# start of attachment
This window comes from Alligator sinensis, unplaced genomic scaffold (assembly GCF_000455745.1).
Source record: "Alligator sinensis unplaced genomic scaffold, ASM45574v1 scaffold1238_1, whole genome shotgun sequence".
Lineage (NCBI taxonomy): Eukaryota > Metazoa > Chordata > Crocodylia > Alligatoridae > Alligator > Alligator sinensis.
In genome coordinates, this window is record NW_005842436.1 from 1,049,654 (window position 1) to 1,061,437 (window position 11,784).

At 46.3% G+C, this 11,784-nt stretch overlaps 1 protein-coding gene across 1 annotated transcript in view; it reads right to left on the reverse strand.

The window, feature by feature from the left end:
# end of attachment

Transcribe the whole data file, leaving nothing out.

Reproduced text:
This window comes from Alligator sinensis, unplaced genomic scaffold (assembly GCF_000455745.1).
Source record: "Alligator sinensis unplaced genomic scaffold, ASM45574v1 scaffold1238_1, whole genome shotgun sequence".
Lineage (NCBI taxonomy): Eukaryota > Metazoa > Chordata > Crocodylia > Alligatoridae > Alligator > Alligator sinensis.
In genome coordinates, this window is record NW_005842436.1 from 1,049,654 (window position 1) to 1,061,437 (window position 11,784).

At 46.3% G+C, this 11,784-nt stretch overlaps 1 protein-coding gene across 1 annotated transcript in view; it reads right to left on the reverse strand.

The window, feature by feature from the left end: